The Master’s Voice – August 20121st Aug 2012 — Posted by: Brandon Hill
Our members have always been out and about in Bristol, helping to make things happen.
Over 25 years ago, Merchants took a leading role in setting up what is now the Quartet Community Foundation operating throughout what used to be Avon. We provided seedcorn money, energy and enthusiasm to get it going. The Foundation now has over £16million and growing capital funds and makes grants of more than £2.5million each year out of its own income, and income entrusted to it for giving to charities. Its reputation for identifying and monitoring the right local charities is secure, and it is a significant force for good in our sub-region.
Back in the spring, its current chairman, Merchant Stephen Parsons, organised a most enjoyable dinner at the Hall to celebrate the 25 years and to thank or pay tribute to many of those who had contributed to its success.
The power of seedcorn money, or pump-priming as it is sometimes called, can be enormous. Some years ago, Past Master Trevor Smallwood, with others, recognised that among the myriad of problems facing education in our city, and nationally, is the hiccup which children suffer on the move from primary to secondary school. Experience suggested that the more disadvantaged the home background, the bigger the hiccup. He enabled a substantial sum to be provided, through the Society, for the Graduate Department of Education in the University of Bristol to undertake an extensive research project on the issues surrounding transition from primary to secondary education. In turn this led to a programme, supported by the Quartet Community Foundation and the Society, to actively address these issues and its successful outcome has now generated a £300k Big Lottery grant for further work on what is now called the Stepping Up Project.
Our own close connection with the University of Bristol has been marked this year by the first of what we hope will be annual lectures, sponsored by us, in the Merchant Venturers’ School of Engineering – part of the Faculty of Engineering. The lecture, by a past graduate of the school Ben Morris, was on the subject on which he has made a huge name for himself – visual effects – and filled the Wills Memorial Hall with film enthusiasts. We were shown excerpts from films such as ‘Babe’, ‘Gladiator’, ‘Harry Potter’ on which he has worked.
Four Merchants are on the Council of the University and the Vice Chancellor, Professor Eric Thomas is himself a Merchant. He is currently half way through two hectic years as President of Universities UK, representing the interests of universities generally during what must be a turbulent period for them all.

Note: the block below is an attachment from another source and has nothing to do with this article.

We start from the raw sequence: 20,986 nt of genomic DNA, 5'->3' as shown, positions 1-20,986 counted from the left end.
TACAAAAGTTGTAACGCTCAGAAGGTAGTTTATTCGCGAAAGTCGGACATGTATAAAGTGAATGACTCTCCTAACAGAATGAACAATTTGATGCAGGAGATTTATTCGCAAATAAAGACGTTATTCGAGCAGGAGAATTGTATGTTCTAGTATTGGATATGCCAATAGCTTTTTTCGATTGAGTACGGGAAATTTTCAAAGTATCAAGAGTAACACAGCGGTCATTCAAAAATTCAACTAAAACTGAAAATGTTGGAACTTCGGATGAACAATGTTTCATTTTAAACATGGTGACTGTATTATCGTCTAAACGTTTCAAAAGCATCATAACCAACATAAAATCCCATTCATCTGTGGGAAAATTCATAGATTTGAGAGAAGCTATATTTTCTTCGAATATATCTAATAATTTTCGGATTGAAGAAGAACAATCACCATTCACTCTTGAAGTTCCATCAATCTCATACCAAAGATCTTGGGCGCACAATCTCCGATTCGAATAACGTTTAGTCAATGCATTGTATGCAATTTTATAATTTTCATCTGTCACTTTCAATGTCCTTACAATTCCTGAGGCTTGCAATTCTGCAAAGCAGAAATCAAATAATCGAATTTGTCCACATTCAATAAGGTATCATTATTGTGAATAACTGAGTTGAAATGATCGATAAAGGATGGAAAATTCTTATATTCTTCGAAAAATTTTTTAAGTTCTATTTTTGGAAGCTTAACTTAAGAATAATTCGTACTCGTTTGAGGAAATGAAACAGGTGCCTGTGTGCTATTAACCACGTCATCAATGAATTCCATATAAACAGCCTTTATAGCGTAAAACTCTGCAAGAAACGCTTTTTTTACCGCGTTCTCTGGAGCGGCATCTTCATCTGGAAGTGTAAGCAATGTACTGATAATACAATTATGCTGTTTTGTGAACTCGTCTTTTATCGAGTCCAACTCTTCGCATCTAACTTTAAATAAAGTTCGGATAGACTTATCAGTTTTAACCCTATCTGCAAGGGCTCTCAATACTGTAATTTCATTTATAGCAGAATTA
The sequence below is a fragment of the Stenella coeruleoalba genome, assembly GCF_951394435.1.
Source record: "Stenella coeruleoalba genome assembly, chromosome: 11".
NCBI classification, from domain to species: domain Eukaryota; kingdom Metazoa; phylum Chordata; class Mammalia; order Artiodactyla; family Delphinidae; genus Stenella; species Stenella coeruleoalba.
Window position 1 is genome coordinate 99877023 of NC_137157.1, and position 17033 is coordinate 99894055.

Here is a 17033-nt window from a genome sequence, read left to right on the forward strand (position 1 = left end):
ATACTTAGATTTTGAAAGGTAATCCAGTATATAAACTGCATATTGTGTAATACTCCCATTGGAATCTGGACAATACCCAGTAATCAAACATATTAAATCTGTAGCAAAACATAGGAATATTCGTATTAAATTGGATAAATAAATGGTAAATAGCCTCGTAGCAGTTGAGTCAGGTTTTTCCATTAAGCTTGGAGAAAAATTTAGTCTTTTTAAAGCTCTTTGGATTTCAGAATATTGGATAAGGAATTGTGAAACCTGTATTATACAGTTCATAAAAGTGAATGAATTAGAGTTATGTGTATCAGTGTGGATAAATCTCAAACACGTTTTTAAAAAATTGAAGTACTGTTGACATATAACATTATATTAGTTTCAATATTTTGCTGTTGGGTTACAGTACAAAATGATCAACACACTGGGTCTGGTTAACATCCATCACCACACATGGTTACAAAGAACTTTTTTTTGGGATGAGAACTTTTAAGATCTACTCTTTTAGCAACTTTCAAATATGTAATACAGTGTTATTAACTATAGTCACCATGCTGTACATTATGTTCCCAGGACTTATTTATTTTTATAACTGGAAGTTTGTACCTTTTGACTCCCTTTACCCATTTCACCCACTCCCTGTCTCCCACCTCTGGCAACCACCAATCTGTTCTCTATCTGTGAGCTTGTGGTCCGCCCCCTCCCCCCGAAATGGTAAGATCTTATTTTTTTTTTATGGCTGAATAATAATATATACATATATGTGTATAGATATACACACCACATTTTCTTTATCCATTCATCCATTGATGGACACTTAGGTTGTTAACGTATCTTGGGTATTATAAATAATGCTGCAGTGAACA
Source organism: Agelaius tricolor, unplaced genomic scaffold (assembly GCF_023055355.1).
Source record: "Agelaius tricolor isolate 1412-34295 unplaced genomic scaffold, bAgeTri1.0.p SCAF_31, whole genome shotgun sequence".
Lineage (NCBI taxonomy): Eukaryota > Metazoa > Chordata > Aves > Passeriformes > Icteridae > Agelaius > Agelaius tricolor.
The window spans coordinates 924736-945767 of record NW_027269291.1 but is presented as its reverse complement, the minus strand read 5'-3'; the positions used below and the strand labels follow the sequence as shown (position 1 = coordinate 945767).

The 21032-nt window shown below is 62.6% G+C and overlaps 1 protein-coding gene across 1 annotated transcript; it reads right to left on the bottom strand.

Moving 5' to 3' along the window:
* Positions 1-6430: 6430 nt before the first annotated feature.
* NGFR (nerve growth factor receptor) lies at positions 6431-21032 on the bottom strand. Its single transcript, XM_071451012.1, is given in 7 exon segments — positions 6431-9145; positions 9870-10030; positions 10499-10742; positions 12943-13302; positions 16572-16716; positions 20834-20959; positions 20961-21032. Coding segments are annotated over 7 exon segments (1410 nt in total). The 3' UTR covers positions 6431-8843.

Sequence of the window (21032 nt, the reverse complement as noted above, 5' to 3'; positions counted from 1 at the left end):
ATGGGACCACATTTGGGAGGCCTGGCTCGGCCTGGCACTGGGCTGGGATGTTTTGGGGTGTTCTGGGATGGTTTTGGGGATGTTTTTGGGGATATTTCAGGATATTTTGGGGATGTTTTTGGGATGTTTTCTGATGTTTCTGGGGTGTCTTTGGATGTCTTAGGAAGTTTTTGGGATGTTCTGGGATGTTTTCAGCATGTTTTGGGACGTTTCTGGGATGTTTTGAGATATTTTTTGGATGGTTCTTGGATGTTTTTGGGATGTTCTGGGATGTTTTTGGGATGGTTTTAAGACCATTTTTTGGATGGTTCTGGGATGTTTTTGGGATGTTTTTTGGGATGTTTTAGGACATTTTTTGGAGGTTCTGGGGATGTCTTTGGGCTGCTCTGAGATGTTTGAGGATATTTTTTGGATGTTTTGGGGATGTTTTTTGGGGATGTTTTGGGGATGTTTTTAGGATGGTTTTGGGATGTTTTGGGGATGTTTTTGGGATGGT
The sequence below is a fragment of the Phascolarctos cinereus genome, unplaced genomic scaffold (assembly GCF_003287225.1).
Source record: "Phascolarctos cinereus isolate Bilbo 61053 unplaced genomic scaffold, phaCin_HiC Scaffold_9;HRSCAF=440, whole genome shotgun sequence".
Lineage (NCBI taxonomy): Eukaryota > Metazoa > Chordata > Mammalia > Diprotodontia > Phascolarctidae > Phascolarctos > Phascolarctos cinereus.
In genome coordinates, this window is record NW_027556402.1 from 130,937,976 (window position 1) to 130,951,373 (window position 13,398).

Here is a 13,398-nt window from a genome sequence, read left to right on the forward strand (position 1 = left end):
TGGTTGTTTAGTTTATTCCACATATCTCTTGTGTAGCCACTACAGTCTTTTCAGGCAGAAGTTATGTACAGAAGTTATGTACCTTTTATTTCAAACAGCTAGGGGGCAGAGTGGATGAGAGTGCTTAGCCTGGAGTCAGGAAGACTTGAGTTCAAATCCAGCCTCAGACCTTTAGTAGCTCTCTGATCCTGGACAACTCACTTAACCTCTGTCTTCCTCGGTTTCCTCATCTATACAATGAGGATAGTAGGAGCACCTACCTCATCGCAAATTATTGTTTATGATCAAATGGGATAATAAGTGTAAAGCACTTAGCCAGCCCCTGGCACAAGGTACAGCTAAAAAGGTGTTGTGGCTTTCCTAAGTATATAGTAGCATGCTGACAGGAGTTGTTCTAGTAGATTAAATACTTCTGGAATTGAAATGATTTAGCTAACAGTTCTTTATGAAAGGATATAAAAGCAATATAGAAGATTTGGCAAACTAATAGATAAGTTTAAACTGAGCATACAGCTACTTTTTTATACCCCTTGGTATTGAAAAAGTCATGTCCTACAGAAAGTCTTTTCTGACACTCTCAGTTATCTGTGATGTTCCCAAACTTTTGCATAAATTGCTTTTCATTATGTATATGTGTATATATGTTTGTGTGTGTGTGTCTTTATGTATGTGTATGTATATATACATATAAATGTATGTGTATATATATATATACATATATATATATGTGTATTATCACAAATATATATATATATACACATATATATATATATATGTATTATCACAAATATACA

And there’s more – we also have a close connection with Bristol’s University of the West of England. Vice Chancellor Steve West has recently spoken to our Quarterly Hall. Active links between UWE and our schools are being pursued and we are very keen to develop the connection further. Four Merchants are Governors of UWE, including Gillian Camm, the Chair.
Past Master Colin Skellett is chairman of the West of England Local Enterprise Partnership. The Partnership has had a quite remarkable success in getting our four unitary authorities to pull together, and consequently, in securing a ‘City Deal’ for Bristol City Region. Its headline talks of £1bn coming to the region from central government to develop infrastructure, new jobs, training, and to ensure that our strengths in media, electronics and digital, and engineering are exploited further. Provided the LEP continues its excellent work, and especially if the to-be-elected mayor can provide the leadership and influence in Whitehall, which we hope for, the news for Bristol will get even better.
As Master, I get around a great deal, particularly during the spring and early summer months, and it is great fun; among the events a farewell party for Goery Delacote in At-Bristol – another landmark which profited from early sponsorship by Merchants, a farewell church service in the Lord Mayor’s chapel, and tea-party with the outgoing Lord Mayor, Geoff Gallop, the Bath and West, and North Somerset Agricultural Shows both of which survived the weather, Merchants’ tours of our schools, and of the St Monica endowment’s agricultural estates and even a trip to Highgrove organised for spouses (there was one other bloke – Ollie Noel) by the Mistress. I regret I missed some Jubilee events, but it was good to watch the Olympic torch going past the Hall, with the Treasurer busy with his camera.
A break for August, and then I look forward to Bristol Doors Open Day at the beginning of September, and the autumn round, this year more than punctuated by a planned reception to welcome HRH the Princess Royal as an Honorary Member of the Society.
David Marsh, Master of the Society of Merchant Venturers